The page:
Sam Greenlee (Self)Berlie Dixon (Self)Todd Boyd (Self)Paul Butler (Self)
Clifford Ward, Christine Acham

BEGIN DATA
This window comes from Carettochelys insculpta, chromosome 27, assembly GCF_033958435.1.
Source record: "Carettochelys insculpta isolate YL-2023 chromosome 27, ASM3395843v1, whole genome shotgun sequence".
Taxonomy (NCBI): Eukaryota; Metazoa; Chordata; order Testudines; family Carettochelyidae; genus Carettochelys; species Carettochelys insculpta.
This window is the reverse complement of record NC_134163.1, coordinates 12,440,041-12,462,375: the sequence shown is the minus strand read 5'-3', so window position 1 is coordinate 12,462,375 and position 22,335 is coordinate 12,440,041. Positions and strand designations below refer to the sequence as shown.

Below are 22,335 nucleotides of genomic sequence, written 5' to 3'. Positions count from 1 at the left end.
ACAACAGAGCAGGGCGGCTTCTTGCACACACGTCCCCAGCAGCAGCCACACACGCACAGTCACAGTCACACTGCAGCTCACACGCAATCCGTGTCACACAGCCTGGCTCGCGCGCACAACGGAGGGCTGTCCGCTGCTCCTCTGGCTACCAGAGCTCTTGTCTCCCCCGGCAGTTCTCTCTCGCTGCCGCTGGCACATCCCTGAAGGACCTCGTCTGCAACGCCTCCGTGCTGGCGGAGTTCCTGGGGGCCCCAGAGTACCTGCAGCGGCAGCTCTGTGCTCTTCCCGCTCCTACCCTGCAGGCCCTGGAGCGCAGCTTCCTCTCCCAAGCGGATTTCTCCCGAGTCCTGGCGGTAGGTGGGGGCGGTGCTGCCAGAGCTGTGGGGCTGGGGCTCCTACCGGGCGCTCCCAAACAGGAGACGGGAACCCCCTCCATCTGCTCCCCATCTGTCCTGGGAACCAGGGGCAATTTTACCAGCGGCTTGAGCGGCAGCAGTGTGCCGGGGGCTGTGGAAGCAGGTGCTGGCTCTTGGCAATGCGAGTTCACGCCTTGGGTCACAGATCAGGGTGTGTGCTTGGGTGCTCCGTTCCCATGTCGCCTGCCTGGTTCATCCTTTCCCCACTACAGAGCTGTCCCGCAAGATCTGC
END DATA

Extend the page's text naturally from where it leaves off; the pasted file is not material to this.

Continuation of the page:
Infiltrating Hollywood: The Rise and Fall of the Spook Who Sat by the Door is an independent documentary on the controversial and FBI repressed 1973 black film The Spook Who Sat By the Door. The Spook Who Sat by The Door is widely hailed as a cult classic and one of the most important underground black productions of the era. Based on Sam Greenlee's 1969 novel, a political satire and semi autobiography, the book imagined a world not very far from reality, in which integration would often occur due to the desire of organizations to appear politically correct, and not because of the belief in African American capability. In the narrative, political race baiting allows a black man to be begrudgingly trained as a CIA agent. This politicized but underground "Spook" would then use the white perception of black simplicity and inadequacy to turn the tables on the establishment and challenge the oppressive forces in his community. The Spook also urged African Americans to realize that the source of their repression existed both inside and outside of the black community. It encouraged blacks to shake off these mental and physical shackles and take back control of their lives. Sam Greenlee wrote a screenplay based on his novel and with actor/director Ivan Dixon sought to produce the film version of his novel. The film faced numerous obstacles including little to no budget and the denial of film permits to shoot in the city of Chicago, the primary location of the novel. On the other hand Sam, Ivan and their cast and crew also experienced the incredible support of African American Mayor Richard Hatcher and the city of Gary, Indiana who stepped in when Chicago Mayor Richard Daley rejected the production of the film within his city limits. Infiltrating Hollywood then reveals the Br'er Rabbit principle of African American existence as Greenlee and Dixon played off of the film industry's expectations of black themed films in the 1970s by cutting their dailies to look like a Blaxploitation film to obtain finishing funds from a major distributor. United Artists took the bait and was dismayed at the final production of the film, however were bound by contract to release The Spook. The Spook used the veil of the Blaxploitation film era to create an oppositional narrative. Instead of images of pimps and prostitutes perpetuated by Hollywood during the 1970s, the film portrayed black people who were willing to fight for their beliefs, to achieve freedom from oppression.